Born to Save You: My Sister’s Keeper

Lillian Roberts, Reporter

We’ve all heard of slightly…strange or unethical reasons to have a child; to glue a marriage back together, to replace a lost child, to keep a family line going. Even being a genetically modified baby is more usual nowadays. However, most designer babies aren’t born to be perfect genetic matches to their cancer-ridden sisters…

The Fitzgeralds had a rough fourteen years. With their son getting drunk and stoned all the time, and their eldest daughter dying of acute promyelocytic leukemia, life wasn’t easy. And to make things even more difficult and stressful, their youngest, Anna, decided she’s done. Giving her sister blood and bone marrow was one thing, but now her mom is pressing her to donate one of her kidneys to Kate (Kate’s are failing, and without the transfer, she won’t make it). Anna accepts the fact that her sister might die, and goes to a lawyer to file for medical emancipation.

Campbell Alexander, Anna’s lawyer, accepts her case, even though it won’t be a paying one; after all, a case like this would make a lot of publicity, especially if he won. The family goes to court more than once for the trial, where Anna’s mom steps up as the defending attorney. All her mother wants is for Kate to get better; she loves Anna too, but if Kate healing means Anna gives up one of her kidney’s, why wouldn’t Anna donate her kidney?

Later, Anna reveals that giving her kidney isn’t the problem; her real problem is that nobody ever listens to her, and she’s tired of people doing things to her without ever asking, without ever considering the consequences for her. And as if that’s not enough, Anna reveals something else about her reasons for suing her parents at court that made me almost drop the book. Maybe you’ll suspect it from the beginning, but I didn’t see it coming, and it thoroughly shocked me.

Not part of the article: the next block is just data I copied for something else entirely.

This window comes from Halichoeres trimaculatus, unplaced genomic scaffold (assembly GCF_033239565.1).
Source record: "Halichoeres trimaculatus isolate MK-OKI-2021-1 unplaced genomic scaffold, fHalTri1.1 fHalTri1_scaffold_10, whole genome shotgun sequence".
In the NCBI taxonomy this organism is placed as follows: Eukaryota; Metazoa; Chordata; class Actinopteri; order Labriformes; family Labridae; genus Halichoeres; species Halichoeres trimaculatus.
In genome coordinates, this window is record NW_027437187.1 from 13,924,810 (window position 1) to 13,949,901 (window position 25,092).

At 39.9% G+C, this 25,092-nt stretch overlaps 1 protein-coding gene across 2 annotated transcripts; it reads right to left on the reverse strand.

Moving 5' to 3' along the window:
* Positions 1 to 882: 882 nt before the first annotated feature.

My Sister’s Keeper is an emotional story, and the author makes each character’s faults clear; nobody in the book is perfect. The chapters switch between the different characters’ points of view, giving you a unique perspective from every character. It causes you to sympathize with all of them, even if they’re selfish or indecisive or rude or a “criminal”. Despite the different personalities, I fell in love with each and every one of the characters and felt a connection with them.

There was only a few parts of this book that I didn’t appreciate. For one, I’m not very big on “intimate” moments, but the few that were in there were brief enough not to bother me. However, they do swear quite a bit, and if anything like the “F bomb” offends you or makes you uncomfortable, this book might not be for you. This is one of my favorite sappy books, though, so I’ll put up with anything in order to read and enjoy it.

The ending of My Sister’s Keeper is heart-wrenching; I can’t help but break down in tears every time I read it. I don’t mean just a few tears, too – I mean full on sobbing, red eyes, and that aching feeling in my throat. Don’t let this discourage you; My Sister’s Keeper is a beautiful, epic tale about a serious topic. If this even slightly peaks your interest, you should check it out –  it’s a great read.